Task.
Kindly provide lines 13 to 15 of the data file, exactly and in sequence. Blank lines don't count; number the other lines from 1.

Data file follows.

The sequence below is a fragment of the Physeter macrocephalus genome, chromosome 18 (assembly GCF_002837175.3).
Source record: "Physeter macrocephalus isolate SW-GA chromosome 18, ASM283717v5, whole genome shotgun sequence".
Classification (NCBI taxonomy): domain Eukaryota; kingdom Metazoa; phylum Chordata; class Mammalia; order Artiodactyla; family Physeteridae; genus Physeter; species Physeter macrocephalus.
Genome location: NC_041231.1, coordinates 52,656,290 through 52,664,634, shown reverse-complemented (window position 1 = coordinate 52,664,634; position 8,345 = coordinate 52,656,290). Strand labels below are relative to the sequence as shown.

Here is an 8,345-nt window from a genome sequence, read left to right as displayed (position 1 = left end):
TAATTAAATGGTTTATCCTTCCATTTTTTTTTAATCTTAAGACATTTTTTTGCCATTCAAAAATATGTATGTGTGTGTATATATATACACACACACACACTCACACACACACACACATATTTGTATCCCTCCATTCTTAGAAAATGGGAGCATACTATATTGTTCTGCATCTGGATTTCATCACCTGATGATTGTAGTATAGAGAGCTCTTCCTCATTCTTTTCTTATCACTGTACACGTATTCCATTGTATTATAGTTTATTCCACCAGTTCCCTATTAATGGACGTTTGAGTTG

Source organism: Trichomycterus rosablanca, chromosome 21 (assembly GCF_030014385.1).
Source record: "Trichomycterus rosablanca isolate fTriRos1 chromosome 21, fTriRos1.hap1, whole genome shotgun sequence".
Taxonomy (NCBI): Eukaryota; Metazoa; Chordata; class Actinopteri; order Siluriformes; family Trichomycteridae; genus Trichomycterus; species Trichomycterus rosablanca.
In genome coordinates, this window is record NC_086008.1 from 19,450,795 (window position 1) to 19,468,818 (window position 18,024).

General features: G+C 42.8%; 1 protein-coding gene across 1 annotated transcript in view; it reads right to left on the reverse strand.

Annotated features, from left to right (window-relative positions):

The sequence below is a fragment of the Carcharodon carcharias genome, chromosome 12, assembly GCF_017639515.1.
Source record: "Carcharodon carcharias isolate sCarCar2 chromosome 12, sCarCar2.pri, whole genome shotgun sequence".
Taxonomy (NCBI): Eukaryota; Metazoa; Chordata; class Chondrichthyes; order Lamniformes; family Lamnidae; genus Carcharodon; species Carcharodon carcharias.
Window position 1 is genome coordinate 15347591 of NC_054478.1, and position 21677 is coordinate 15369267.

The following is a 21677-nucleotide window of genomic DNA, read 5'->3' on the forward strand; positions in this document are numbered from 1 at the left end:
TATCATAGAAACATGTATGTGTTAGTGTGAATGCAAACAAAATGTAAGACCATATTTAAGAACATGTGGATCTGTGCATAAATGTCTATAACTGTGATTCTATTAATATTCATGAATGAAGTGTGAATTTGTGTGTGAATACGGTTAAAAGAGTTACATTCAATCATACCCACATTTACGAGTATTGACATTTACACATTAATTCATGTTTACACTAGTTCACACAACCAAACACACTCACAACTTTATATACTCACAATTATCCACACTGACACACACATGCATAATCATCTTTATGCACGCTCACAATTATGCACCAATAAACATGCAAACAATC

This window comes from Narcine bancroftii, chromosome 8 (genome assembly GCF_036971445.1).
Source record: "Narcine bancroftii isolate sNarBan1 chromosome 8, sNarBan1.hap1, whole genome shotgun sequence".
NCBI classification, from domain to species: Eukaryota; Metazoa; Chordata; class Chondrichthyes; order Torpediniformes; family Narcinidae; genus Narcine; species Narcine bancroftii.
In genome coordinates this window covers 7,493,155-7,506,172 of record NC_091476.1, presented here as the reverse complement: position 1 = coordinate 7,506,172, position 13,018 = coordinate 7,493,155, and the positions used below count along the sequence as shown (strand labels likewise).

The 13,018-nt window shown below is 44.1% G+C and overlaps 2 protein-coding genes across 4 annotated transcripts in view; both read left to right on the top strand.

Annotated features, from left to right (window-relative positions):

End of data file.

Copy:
The sequence below is a fragment of the Carcharodon carcharias genome, chromosome 12, assembly GCF_017639515.1.
Source record: "Carcharodon carcharias isolate sCarCar2 chromosome 12, sCarCar2.pri, whole genome shotgun sequence".
Taxonomy (NCBI): Eukaryota; Metazoa; Chordata; class Chondrichthyes; order Lamniformes; family Lamnidae; genus Carcharodon; species Carcharodon carcharias.